Considering that Nigeria has one of the largest youth populations in the world, the potential of this demographic is virtually limitless, and that is why everyone has to pander to the youths. However, their zealous cater for youth concerns is a ploy to merely sap youth energy – physical and psychic – and use it to syringe themselves with life. The trouble is that demands of youths’ blood are limitless; generations of “youths” will have to be continually “zombified” to run the necropolis. In Nigeria today, one spurious youth organisation or the other is forever begging politicians to do one thing or other. Their monikers are incomplete without the tag of “youth” appended. Note also that the term “youth” has been thrown around so frequently it has become a unifying umbrella for everyone who needs a job or relevance. Some are spent middle-aged men trying to fit into an oversaturated niche demographic to pimp themselves.
One of the attributes of necrocracy is that it exhibits its youth constituency and places them at the forefront of the necrocrat’s ambition. This form of strategic placement of young people is what a theorist described as “reproductive futurism,” except the version of it that Nigeria offers is both cynical and sarcastic, a joke commenting on itself. Now that Atiku needs to be President once again, he gathered a group of youths to buy him a nomination form. Atiku, of course, was borrowing from the playbook of President Muhammadu Buhari who ostentatiously performs poverty for the benefit of his almajiri followers who treat material success as amoral.
In 2015, Buhari made a grandiose show of being too poor to buy his nomination form. Rather than people ask Buhari how a man who could not put his mind and hands to work to make money for his old age would put a country on the path of prosperity, they joined him to valourise poverty. They staged a pretentious show of a child donating her savings of N5,785 to Buhari’s campaign. In retrospect, that flashy act is a metaphor for how Nigeria has always worked. For about 50 years of his life now, Buhari (along with his companions) has had his mouth around Nigeria’s teats. Rather than they nourish the country for the benefit of the nation’s children, they are still eating away the resources of poor little children. Recently, some reported 7,000 youths gathered to buy the nomination form for another billionaire, Orji Uzor Kalu. Look at Senate president Bukola Saraki whose ambition is so naked, it turns everyone on; he too claims that youths begged him to run for president.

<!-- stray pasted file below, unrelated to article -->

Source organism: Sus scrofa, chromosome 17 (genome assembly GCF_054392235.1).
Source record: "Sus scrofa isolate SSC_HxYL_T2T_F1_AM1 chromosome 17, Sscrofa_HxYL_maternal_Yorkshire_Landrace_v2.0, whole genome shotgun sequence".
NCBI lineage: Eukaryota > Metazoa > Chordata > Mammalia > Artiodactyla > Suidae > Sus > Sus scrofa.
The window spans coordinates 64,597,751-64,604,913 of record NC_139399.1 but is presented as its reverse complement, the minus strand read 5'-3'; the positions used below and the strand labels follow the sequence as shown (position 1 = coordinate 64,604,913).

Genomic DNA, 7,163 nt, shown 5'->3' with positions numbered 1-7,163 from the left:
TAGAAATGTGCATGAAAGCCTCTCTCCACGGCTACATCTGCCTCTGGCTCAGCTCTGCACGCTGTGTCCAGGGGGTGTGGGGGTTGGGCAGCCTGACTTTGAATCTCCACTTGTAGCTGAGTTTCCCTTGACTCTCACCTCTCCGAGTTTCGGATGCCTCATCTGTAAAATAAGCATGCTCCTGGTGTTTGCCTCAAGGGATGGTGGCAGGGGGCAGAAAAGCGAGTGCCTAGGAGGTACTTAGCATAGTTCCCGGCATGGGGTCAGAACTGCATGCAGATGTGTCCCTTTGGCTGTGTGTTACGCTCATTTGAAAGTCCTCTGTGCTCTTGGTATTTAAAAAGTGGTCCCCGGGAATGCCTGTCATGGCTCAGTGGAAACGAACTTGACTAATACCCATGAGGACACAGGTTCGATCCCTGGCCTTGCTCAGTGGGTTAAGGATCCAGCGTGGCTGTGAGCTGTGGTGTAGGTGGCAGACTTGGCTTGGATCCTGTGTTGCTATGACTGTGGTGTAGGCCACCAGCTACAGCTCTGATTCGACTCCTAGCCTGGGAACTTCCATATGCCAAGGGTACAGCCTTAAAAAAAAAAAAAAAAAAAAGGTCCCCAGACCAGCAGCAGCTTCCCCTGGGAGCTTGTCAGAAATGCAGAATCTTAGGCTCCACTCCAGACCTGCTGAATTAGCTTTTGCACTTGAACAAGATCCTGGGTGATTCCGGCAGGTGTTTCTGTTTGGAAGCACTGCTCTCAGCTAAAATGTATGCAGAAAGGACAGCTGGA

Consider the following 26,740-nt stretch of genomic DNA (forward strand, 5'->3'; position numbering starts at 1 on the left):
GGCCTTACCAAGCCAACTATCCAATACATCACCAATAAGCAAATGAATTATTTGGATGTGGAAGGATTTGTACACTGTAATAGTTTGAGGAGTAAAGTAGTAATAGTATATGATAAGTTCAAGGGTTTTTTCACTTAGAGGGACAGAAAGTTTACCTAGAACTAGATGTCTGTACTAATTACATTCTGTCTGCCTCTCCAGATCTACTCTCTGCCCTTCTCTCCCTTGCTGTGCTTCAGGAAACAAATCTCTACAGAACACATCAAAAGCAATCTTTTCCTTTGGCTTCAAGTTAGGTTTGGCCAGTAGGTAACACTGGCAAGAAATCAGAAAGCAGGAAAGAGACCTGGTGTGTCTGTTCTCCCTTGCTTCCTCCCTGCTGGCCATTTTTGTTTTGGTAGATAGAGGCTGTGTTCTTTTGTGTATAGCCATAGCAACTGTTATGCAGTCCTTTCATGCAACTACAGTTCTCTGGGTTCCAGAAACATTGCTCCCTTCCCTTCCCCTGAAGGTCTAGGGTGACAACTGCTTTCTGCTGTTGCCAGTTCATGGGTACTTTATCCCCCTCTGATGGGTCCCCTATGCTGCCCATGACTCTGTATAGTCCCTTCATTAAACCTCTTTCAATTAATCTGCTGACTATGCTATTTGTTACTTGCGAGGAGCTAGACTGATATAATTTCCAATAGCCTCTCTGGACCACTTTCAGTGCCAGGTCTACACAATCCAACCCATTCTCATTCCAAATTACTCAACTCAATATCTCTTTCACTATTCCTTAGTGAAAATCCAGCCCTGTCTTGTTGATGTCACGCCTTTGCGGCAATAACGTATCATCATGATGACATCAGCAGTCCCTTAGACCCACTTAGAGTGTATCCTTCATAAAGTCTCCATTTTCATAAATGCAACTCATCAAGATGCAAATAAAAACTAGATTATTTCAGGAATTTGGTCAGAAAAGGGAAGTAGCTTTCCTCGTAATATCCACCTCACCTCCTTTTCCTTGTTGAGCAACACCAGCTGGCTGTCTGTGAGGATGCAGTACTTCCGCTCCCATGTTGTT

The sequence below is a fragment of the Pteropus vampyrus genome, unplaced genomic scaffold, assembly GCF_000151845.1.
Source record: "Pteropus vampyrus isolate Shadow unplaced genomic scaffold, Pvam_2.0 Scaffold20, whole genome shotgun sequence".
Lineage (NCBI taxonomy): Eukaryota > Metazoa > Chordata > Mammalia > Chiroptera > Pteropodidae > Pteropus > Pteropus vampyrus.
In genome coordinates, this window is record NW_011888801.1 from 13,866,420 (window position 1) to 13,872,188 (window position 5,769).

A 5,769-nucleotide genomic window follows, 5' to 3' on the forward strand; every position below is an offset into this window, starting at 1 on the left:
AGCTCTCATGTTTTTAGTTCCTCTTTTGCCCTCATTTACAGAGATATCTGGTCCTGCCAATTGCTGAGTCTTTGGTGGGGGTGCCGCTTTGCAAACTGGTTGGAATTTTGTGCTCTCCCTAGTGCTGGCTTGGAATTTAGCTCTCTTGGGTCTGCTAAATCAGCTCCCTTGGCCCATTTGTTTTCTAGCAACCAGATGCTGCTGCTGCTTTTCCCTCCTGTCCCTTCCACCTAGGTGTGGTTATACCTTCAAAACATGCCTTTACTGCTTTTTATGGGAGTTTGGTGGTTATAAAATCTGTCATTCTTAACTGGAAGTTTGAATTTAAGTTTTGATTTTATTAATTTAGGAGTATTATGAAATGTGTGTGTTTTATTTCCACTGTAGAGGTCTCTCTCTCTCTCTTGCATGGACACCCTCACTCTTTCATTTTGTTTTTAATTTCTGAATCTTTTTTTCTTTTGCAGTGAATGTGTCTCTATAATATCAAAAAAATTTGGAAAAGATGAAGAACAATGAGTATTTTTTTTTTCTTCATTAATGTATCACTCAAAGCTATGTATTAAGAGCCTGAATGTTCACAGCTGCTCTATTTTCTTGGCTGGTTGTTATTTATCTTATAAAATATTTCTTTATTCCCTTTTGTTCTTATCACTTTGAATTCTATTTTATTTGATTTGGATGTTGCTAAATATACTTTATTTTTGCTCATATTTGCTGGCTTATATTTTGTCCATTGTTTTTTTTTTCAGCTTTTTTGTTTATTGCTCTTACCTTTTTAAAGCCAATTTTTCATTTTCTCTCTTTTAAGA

On one side sit Buharists who claim that their benefactor’s government has been good for Nigerian youths. They make this bewildering claim against the background of growing poverty and a future that is being mortgaged to administrative visionlessness. On the other side are emergency youth advocates such as the has-been, Sule Lamido, who reminded us that Buhari’s re-election will be bad for youths. To avoid the gloomy fate he predicts, we should elect him President. Notice the way he frames his campaign as detached from any ambition but is instead a messianic mission to rescue youths from the dystopian world he has helped create?
How does a nation break out of this necrocratic cycle? The answer should lie with the youths who, like Fela’s zombies, are being led “jorojarajoro” by their leaders. For some of these youths, it is practical to cash in on the advantages of being a youth population at the moment, but they should know that what comes after cash-and-carry politics is cruel enslavement. None of these politicians’ children will be on the plantation working their lives away when the creditor comes calling. Their children will be abroad, living warm lush lives while “youths” and their children groan under the yoke of poverty. Those who are buying nomination forms for Atiku and Kalu today were either children or teenagers when their parents were being mobilised to “earnestly” ask for Abacha. Today, they are still being used to carry goatskin bags for Buhari while they witlessly yell “Sai Baba!.”
Ask, why let them enslave generations of your parents, yours, and your children?
– Originally published in The Punch, September 6, 2018